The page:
Fargesia, the dense-growing bamboo that’s perfect for privacy

Fargesia bamboo

With its dense clump-like silhouette and tight-growing stalks, Fargesia is the ideal candidate for growing a privacy hedge. This non-invasive bamboo grows corms that bear elegant, thin green leaves.

It can be planted just as well in the ground in the garden as it can in pots on a terrace or balcony. Learn how to grow Fargesia to add a touch of Zen to your landscaping.

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Planting Fargesia

Where and when to plant?

Bamboo loves cool and well-draining soil, and it hates drought. Apart from robusta species, it’s better to avoid planting Fargesia in full sun: part sun is better.You can align your potted bamboo on a terrace to form a hedge, cluster them to form dense miniature forest, or line the edge of a body of water. It’s preferable to plant in spring between March and May, once any risk of freezing has passed. It’s possible to plant Fargesia in summer, but then work in the evening and make sure you’re present to water often with abundance.

How to plant it?

  1. Small fargesia planted recentlySoak the root ball in a pail of water.
  2. Dig a hole at least twice as large as the clump
  3. Add a shovelful of compost to your garden soil
  4. Spread a layer of gravel along the floor of the hole
  5. Cover with a layer of soil
  6. Position the bamboo in the hole, at a depth that matches the root crown with the surrounding ground level
  7. Backfill and press down, shaping the soil into a bowl around the stems
  8. Water generously

Caring for Fargesia

Fargesia needs cool, even slightly moist soil. Also, avoid full sun which would dry the soil up too fast.

  • Spread a cover of mulch around and between your bamboo stems to lock moisture in and keep it warm in winter.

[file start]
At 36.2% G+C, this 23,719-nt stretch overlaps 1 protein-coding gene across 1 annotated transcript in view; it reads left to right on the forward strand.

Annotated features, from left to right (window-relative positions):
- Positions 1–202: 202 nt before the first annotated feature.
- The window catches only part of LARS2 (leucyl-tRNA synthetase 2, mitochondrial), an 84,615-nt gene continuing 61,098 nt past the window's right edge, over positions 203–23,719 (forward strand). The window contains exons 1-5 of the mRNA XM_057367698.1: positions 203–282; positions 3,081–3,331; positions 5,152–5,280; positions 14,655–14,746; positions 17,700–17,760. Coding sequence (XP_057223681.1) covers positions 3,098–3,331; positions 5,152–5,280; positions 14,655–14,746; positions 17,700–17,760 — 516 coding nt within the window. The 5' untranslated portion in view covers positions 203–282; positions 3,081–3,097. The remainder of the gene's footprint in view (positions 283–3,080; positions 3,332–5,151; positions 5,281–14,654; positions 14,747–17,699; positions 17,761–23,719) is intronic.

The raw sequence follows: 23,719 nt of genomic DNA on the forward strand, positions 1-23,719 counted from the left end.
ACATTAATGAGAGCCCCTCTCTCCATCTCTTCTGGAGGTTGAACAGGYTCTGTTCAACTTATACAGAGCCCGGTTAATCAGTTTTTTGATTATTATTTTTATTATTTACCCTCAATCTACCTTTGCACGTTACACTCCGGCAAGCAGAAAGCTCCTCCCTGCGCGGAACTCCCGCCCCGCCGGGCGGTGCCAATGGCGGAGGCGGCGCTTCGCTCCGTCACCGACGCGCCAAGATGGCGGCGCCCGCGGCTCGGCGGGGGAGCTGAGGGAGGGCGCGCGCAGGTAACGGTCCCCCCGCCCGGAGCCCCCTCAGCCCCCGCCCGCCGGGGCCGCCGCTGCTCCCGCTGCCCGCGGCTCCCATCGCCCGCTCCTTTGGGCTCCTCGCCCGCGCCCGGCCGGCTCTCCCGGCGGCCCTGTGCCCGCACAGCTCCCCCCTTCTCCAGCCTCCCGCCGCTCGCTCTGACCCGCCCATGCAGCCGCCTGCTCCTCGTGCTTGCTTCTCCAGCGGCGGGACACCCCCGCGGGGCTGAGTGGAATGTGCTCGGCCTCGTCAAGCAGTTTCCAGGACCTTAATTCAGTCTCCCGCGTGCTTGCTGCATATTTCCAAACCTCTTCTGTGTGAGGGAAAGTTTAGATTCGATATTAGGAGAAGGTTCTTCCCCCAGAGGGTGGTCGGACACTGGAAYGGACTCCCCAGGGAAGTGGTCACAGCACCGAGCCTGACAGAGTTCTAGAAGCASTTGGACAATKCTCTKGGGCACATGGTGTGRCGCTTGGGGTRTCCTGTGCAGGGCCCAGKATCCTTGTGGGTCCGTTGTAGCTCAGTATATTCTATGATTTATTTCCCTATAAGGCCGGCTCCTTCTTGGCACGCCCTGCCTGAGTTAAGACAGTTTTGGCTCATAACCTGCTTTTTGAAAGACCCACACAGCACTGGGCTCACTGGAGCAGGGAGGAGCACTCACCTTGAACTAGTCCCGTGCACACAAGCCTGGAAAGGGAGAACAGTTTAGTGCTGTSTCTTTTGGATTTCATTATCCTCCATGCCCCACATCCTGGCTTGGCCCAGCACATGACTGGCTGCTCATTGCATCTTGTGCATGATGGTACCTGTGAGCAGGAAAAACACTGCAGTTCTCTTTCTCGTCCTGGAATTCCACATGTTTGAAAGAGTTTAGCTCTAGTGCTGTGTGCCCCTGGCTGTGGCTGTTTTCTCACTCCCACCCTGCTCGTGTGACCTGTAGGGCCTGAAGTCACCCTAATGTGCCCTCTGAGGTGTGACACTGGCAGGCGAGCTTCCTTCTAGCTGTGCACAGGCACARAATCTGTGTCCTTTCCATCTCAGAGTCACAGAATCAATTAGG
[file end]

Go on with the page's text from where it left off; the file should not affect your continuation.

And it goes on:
• Water often in order to keep the substrate moist.
  • A key symptom of lacking water is easy to spot: leaves start curling into tubes. A sure sign you have to water very soon!
  • Every year in spring, remember to add natural organic fertilizer, especially if you’re growing it in a pot or container.

Fargesia in pots for decks and balconies

Fargesia node with drops of waterAgain, layer the bottom of the pot with clay pebbles to reduce the risk of having a waterlogged pot. Use a substrate that is a mix of plant-based soil mix and rose tree soil mix. For mulch, go ahead and splurge for pine bark, it will give the soil a little more acidity: Fargesia loves that.

In a pot, soil dries out much faster than in the ground, so schedule regular watering. A good way to reduce this chore is to bury an olla in the pot: it will slowly release water and only needs refilling every couple days.

How to prune Fargesia ?

Pruned fargesia letting some light shine throughAt the end of winter, the time is ripe for a little bit of basic maintenance pruning for your Fargesia. Remove stalks that have dried out. If two or three are growing very close together, nearly touching, keep only one and remove the others.

For hedges, prune extra leaves back to make it look more row-like during summer. Other than that, no other pruning is needed, as long as you’ve given your bamboo enough space for it to develop.

Fargesia varieties

There are different varieties, each of which has specific ornamental attributes. Here is our small selection:

  • Fargesia rufa: this small bamboo tops out at 8 feet tall (2.5m) and has an overall stocky, thick silhouette. Its copper-colored stalks bear dense, green leafage.
  • Fargesia robusta: towers to nearly 10 feet/3 meters tall, with corms that start out very upright and then begin to arch further up. This species resists the sun best and has a fast growth rate.
  • Fargesia murialae: also called weeping bamboo: it has an umbrella-like silhouette. Very hardy, it’s magnificent in shrub beds and near a body of water or fountain.
  • Fargesia scabrida: its long, thin stems emerge bright green, then turn violet red. They highlight the intense green foliage and also climb to 10 feet tall (3 meters).
  • Fargesia papyrifera ‘Blue Dragon’: this original bamboo has blue-green colored stems with a nearly metallic sheen. The color wears off as the stalks age, but still a few blueish streaks remain, pairing well with average green leaves. This variety is among the taller ones, reaching nearly 20 feet (6 meters).

Image credits (edits Gaspard Lorthiois):
CC BY-SA 2.0: Tim Evanson
CC BY 2.0: Andrey Zharkikh, Mike McCune
Pixabay: Greg Seed
CC BY 4.0: Even Dankowicz